I wonder if introverts were part of this study, because I can’t imagine there’d be too many turning down an opportunity to have time out to be alone with their thoughts.
neuroscience, personality, psychology
Tuesday, 8 July, 2014
Pickpockets work so well at deceiving us because, it seems, our brains are wired to be easily duped. I assume, in fact I hope, there’s an advantage – for us, not just those trying to con us – in such a modus operandi?
According to neuroscientists our brains come pretty much hard-wired to be tricked, thanks to the vagaries of our attention and perception systems. In fact, the key requirement for a successful pickpocket isn’t having nifty fingers, it’s having a working knowledge of the loopholes in our brains. Some are so good at it that researchers are working with them to get an insight into the way our minds work.
crime, neuroscience, psychology
Monday, 12 May, 2014
This sounds concerning… it seems people may not be aware of what they are saying until they are actually uttering the words they speak. In other words, no plan or thought goes into our discourse, it simply slips out ad lib.
The dominant model of how speech works is that it is planned in advance – speakers begin with a conscious idea of exactly what they are going to say. But some researchers think that speech is not entirely planned, and that people know what they are saying in part through hearing themselves speak.
Maybe we all need to speak using prepared scripts, or cue cards?
communication, neuroscience, psychology
Friday, 9 May, 2014
Guitarists really are suited to working in team, or band, environments… as a grouping prepares to perform, their minds appear to synchronise with each other:
Guitarists literally have the ability to synchronize their brains while playing. In a 2012 study in Berlin, researchers had 12 pairs of guitarists play the same piece of music while having their brains scanned. They discovered that the guitarists’ neural networks would synchronize not only during the piece, but even slightly before playing. So, basically, guitarists can read each others’ minds better than they can read music.
There’s an old rock classic called “Hotel California” by US band, the Eagles. I have it from a reliable source the song has been performed live using up to eight guitars. If that’s not being synchronised, what is?
guitars, music, neuroscience
Wednesday, 23 April, 2014
You’re probably skim reading these very words as your eyes quickly scan through what’s on offer here today. That’s ok, I don’t mind, that why’s I try to be as succinct as possible. Besides, I’m just happy you’re here in the first place.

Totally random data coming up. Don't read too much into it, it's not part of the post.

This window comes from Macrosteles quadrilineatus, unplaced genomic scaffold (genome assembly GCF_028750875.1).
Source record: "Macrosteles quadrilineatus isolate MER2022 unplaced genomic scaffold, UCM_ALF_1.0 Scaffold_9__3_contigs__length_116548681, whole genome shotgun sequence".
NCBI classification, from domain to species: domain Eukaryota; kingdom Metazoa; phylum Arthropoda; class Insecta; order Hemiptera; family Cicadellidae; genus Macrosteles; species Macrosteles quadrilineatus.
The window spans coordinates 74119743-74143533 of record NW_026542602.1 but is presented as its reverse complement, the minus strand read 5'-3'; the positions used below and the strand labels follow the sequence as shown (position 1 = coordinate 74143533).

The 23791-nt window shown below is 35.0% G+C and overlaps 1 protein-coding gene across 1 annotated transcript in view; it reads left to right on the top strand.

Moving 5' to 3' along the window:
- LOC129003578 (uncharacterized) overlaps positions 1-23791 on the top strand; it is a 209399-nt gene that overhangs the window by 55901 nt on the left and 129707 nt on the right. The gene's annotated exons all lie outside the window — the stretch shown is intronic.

Online content and information has made skim-readers out of us all, but here’s the problem, we’re taking this ability to seek out key words and essential tidbits of data, and applying it to reading situations where we need to actually read, as in absorb, each and every word, to the point we’re no longer taking in as much as we used to:
Humans, they warn, seem to be developing digital brains with new circuits for skimming through the torrent of information online. This alternative way of reading is competing with traditional deep reading circuitry developed over several millennia. “I worry that the superficial way we read during the day is affecting us when we have to read with more in-depth processing,” said Maryanne Wolf, a Tufts University cognitive neuroscientist and the author of “Proust and the Squid: The Story and Science of the Reading Brain.”
neuroscience, reading, trends
Monday, 24 March, 2014
Brain hacking. Does it really enhance our abilities? Some people sure seem to think so:
Lee was an early member of a DIY community that’s sprung up around a technology called transcranial direct current stimulation (tDCS). This noninvasive way to jolt brain cells is being studied in labs and clinics for its potential to reveal how our brains function – and perhaps to augment abilities or treat disorders. Unlike most other brain-tweaking technologies, tDCS doesn’t require expensive equipment; all it takes is a 9-volt battery, some simple circuits, and a couple of electrodes. Consequently, it didn’t take long for so-called biohackers to band together and come up with schematics for devices.
neuroscience, science, technology